“You’re going to have House Democrats having to answer, ‘Are they for full government taxpayer funded health care for people who aren’t here legally? Are they for these things that their top leaders on the stage are for?’” he said. 

Rep. Greg Walden, R-Ore., speaks to the media at the House Republican Member Retreat in Baltimore on Friday September 13, 2019. (Photo by Caroline Brehman/CQ Roll Call)
Oregon Rep. Greg Walden says Democrats will be tied to their 2020 nominee next year. (Caroline Brehman/CQ Roll Call)

Unfinished business 

As Republicans talked about the policies they plan to campaign on in 2020, they often described plans to work in tandem with Trump. That includes finishing a health care overhaul they fumbled in 2017, more tax cuts for middle-income families, and border protection and refining the immigration system.

Trump came up here Thursday evening to address the GOP retreat, recounting accomplishments from his first two years and listing things he’d still like to accomplish with congressional Republicans.

“We’re working on a tax cut for the middle-income people,” he said. “That is going to be very, very inspirational. It’s going to be something that I think it’s what everyone is really looking for.  And we’ll be announcing it sometime in the next year.”

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Ways and Means ranking member Kevin Brady, who is working with Trump on that tax proposal, said Republicans first want to make permanent the individual tax cuts they passed in the 2017 law. To keep the cost under the $1.5 trillion cap set by the budget reconciliation instructions they used, Republicans had the individual rate cuts and tax incentives in the measure sunset in 2025.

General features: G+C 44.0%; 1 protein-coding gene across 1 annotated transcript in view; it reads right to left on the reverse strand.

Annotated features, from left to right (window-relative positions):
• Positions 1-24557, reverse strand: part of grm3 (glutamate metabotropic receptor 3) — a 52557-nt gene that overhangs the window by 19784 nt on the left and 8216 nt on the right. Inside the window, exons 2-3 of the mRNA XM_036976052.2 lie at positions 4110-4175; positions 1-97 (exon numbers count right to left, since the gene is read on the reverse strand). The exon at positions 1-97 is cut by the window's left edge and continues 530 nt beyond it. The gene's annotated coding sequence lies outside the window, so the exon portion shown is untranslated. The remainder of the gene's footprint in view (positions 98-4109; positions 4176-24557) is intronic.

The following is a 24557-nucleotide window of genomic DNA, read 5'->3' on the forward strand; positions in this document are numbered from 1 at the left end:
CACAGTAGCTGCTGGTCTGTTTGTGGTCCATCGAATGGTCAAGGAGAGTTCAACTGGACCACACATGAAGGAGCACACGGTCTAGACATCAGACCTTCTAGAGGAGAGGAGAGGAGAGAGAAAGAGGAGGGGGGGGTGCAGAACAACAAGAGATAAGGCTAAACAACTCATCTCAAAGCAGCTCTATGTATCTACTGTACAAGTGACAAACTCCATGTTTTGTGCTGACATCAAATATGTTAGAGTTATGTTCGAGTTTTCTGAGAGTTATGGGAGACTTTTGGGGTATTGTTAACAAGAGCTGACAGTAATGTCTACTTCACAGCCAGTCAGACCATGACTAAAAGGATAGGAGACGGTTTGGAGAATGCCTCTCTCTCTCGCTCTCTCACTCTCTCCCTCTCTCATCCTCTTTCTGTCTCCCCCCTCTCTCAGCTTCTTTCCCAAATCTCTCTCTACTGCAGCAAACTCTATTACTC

“Secondly, we believe that there is an opportunity for more middle-class tax cuts,” Brady said, alluding to a number of “pretty exciting proposals” without specifying details.

The Texas Republican said he and the White House had worked on legislation they had planned to advance had the GOP kept its House majority in 2018. Republicans never released that proposal, which was often referred to as “Tax cuts 2.0.”

Using that phrase, White House economic adviser Larry Kudlow — making an appearance at the retreat — told reporters a plan is in the works that the administration hopes to release around the middle of next year. If that timeline holds, the White House and congressional Republicans will be selling a middle-class tax cut in the lead-up to the 2020 election. 

Efforts to implement a second tax cut could be complicated by another goal that McCarthy laid out — tackling the deficit. He said it would be top of the GOP agenda if they retake the House.

[McCarthy: Addressing debt would be Republicans’ top priority if they take back House]

Any tax cut would slash federal revenues if not offset, but Republicans didn’t seem worried about that. Rather, they want to reduce the deficit by cutting spending, with McCarthy saying the GOP would lower discretionary spending and tackle mandatory spending through changes to entitlement programs. 

Trump, however, has not yet embraced the idea and made no mention of spending cuts when speaking to Republicans on Thursday night.